Today, the Kentucky Derby averages around 155,000 in attendance and millions more watching on televisions all around the world. Thoroughbred breeders from around the world dream of visiting the Churchill Downs Winner’s Circle, but currently, 106 of the 140 winners were bred in Kentucky. The bluegrass region of Kentucky is known as the “racehorse capitol of the world.”

The Thoroughbred industry in Kentucky is one of the leading economic industries in the state, with around $3.1 billion in revenue generated. The Kentucky Derby itself is also a great economic event for Kentucky, with around $160 million spent in Louisville Derby weekend.

The Kentucky Derby is many things to many people. To some it’s a great sporting event, with the fastest Thoroughbreds running at speeds of over 40 miles per hour, trying to win the race. To others, the Derby is a great cultural event, with traditions to be honored and stories to be told. The Derby is also a great economic event, generating millions to the Kentucky economy. To most of us, it’s all three – and that’s what makes it the “Greatest Two Minutes in Sports.”

Frequently Asked Questions About the Kentucky Derby

How are horses entered in the Kentucky Derby?

The entry fee for the Kentucky Derby is $25,000, and there is another $25,000 fee if the horse enters the starting gate. Since the mid-1970s, no more than 20 Thoroughbreds may run in the Derby. Churchill Downs currently guarantees a purse of $2 million, with the winner receiving at least $1.24 million. The owner also receives the gold Derby Trophy, currently valued at about $95,000, which is the only gold trophy presented in major American sports. Owners must nominate their horses to be eligible for the Derby by paying a nomination fee of $600 per horse during the early period (usually through late January), $6,000 during the late period (usually through late March) or a “last minute” supplemental fee of $200,000. Trainers prepare the horses for the Kentucky Derby by running them in various races around the country during the late winter and spring. These races are referred to as “prep” races and points are awarded based on top four finishes, with the top 20 horses earning the opportunity to compete in the upcoming Kentucky Derby.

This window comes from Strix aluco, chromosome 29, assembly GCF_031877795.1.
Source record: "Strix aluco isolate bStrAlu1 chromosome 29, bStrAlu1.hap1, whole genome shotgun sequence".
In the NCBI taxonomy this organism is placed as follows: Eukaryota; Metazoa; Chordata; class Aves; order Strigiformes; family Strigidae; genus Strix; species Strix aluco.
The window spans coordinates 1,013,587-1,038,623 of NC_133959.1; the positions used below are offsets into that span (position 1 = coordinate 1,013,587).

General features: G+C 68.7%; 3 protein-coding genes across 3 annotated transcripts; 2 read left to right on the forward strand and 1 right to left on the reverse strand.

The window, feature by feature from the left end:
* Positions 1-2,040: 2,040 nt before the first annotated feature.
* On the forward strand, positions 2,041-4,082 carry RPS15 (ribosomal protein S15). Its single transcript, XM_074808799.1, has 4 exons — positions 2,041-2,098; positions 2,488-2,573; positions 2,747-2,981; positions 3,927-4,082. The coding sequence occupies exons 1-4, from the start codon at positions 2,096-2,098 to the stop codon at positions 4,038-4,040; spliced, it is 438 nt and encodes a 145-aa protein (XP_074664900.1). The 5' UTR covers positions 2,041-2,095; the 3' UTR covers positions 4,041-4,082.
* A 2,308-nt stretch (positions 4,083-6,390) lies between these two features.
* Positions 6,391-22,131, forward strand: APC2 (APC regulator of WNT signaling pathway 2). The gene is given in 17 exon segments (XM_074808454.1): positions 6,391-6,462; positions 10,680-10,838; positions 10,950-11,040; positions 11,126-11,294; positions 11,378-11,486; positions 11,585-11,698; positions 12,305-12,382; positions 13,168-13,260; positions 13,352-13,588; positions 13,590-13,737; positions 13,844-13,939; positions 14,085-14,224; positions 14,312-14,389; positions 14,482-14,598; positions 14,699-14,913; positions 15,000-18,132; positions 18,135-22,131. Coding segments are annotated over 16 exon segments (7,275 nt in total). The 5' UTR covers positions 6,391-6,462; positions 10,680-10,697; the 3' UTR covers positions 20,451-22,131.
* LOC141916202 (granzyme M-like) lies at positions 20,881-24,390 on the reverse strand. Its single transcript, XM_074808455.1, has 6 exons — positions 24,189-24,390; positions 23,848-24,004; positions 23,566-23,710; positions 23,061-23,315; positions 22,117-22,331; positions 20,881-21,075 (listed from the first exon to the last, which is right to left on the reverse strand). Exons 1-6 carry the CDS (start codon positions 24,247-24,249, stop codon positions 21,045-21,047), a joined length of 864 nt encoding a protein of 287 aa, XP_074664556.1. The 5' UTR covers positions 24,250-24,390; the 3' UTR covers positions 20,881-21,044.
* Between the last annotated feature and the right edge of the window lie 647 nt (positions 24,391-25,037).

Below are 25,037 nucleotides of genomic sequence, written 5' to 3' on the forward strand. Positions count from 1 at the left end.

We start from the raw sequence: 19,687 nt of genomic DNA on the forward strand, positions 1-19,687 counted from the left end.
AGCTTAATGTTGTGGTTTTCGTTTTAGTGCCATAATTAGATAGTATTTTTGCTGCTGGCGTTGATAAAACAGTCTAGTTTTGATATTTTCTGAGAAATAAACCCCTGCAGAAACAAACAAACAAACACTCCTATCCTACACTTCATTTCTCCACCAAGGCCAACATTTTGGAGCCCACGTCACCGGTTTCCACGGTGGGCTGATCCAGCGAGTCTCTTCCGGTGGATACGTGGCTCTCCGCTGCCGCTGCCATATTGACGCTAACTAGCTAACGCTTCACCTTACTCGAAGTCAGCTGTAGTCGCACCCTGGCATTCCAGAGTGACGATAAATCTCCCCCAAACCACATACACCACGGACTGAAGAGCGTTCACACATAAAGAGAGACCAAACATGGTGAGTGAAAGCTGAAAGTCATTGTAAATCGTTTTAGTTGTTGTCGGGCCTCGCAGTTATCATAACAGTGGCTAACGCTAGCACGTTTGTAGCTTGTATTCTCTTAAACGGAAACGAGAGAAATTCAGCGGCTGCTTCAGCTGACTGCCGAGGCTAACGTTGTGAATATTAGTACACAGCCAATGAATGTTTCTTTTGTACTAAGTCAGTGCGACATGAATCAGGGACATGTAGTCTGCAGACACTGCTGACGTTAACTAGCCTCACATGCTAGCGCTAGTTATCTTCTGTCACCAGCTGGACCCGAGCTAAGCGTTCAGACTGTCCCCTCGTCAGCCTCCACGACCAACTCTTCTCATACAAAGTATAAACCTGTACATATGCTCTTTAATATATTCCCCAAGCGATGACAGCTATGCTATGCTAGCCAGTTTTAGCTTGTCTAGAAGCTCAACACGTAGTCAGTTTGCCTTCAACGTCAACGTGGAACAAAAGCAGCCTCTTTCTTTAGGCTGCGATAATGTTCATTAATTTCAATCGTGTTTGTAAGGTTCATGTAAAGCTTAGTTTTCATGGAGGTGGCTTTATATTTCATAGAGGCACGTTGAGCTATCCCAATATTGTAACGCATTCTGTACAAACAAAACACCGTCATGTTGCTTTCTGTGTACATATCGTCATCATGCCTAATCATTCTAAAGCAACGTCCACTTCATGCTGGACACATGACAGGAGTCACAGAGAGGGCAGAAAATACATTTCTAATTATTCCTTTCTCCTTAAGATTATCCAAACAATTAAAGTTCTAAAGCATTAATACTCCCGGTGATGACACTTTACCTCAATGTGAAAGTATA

What are the Kentucky Derby records?

What are the well-known Kentucky Derby traditions?

There are many great Kentucky Derby traditions that have developed over the years. The most famous include the singing of My Old Kentucky Home as the horses come onto the track before the race, the wearing of Derby hats that range from very elegant to very silly, the Garland of Roses that is placed on the winner’s back immediately after the race in the Winner’s Circle and the gold Derby Trophy.

The Kentucky Derby has given rise to the Kentucky Derby Festival, a two-week community celebration, as well as countless parties and family gatherings held around Louisville and by relocated or “adopted” Kentuckians around the world. Famous Derby nicknames include “the Run for the Roses” which refers to the Garland of Roses, “the Chance of a Lifetime” because a horse can only run in the Derby one time and “the Greatest Two Minutes in Sports” because it takes on average just over two minutes to run the Derby.

The Education Department at the Kentucky Derby Museum welcomes any opportunities to assist teachers and students. If you need any additional information about the science, history, culture or economic impact of the Kentucky Derby and Thoroughbred racing, please call us at (502) 637-1111.